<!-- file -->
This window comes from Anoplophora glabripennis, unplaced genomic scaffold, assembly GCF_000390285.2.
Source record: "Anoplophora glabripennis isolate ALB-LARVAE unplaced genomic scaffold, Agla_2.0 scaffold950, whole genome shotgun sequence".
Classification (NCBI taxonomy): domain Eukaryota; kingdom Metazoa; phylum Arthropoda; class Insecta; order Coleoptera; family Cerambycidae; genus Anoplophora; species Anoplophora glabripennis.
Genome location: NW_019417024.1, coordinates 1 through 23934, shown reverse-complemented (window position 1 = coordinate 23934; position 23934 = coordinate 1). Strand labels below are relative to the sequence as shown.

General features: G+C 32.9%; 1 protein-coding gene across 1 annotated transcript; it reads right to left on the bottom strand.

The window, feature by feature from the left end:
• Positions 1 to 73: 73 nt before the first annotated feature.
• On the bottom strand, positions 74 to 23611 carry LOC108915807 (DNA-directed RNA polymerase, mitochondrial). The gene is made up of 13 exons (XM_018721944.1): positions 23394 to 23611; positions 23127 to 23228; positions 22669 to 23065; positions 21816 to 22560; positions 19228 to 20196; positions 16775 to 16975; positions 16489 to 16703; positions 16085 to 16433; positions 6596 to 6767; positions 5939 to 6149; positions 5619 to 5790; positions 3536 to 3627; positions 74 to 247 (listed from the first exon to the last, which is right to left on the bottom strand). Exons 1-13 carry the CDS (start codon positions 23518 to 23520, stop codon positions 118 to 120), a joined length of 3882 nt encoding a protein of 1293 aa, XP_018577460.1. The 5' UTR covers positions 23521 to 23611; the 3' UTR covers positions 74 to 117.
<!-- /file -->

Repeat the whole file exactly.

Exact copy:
This window comes from Anoplophora glabripennis, unplaced genomic scaffold, assembly GCF_000390285.2.
Source record: "Anoplophora glabripennis isolate ALB-LARVAE unplaced genomic scaffold, Agla_2.0 scaffold950, whole genome shotgun sequence".
Classification (NCBI taxonomy): domain Eukaryota; kingdom Metazoa; phylum Arthropoda; class Insecta; order Coleoptera; family Cerambycidae; genus Anoplophora; species Anoplophora glabripennis.
Genome location: NW_019417024.1, coordinates 1 through 23934, shown reverse-complemented (window position 1 = coordinate 23934; position 23934 = coordinate 1). Strand labels below are relative to the sequence as shown.

General features: G+C 32.9%; 1 protein-coding gene across 1 annotated transcript; it reads right to left on the bottom strand.

The window, feature by feature from the left end:
• Positions 1 to 73: 73 nt before the first annotated feature.
• On the bottom strand, positions 74 to 23611 carry LOC108915807 (DNA-directed RNA polymerase, mitochondrial). The gene is made up of 13 exons (XM_018721944.1): positions 23394 to 23611; positions 23127 to 23228; positions 22669 to 23065; positions 21816 to 22560; positions 19228 to 20196; positions 16775 to 16975; positions 16489 to 16703; positions 16085 to 16433; positions 6596 to 6767; positions 5939 to 6149; positions 5619 to 5790; positions 3536 to 3627; positions 74 to 247 (listed from the first exon to the last, which is right to left on the bottom strand). Exons 1-13 carry the CDS (start codon positions 23518 to 23520, stop codon positions 118 to 120), a joined length of 3882 nt encoding a protein of 1293 aa, XP_018577460.1. The 5' UTR covers positions 23521 to 23611; the 3' UTR covers positions 74 to 117.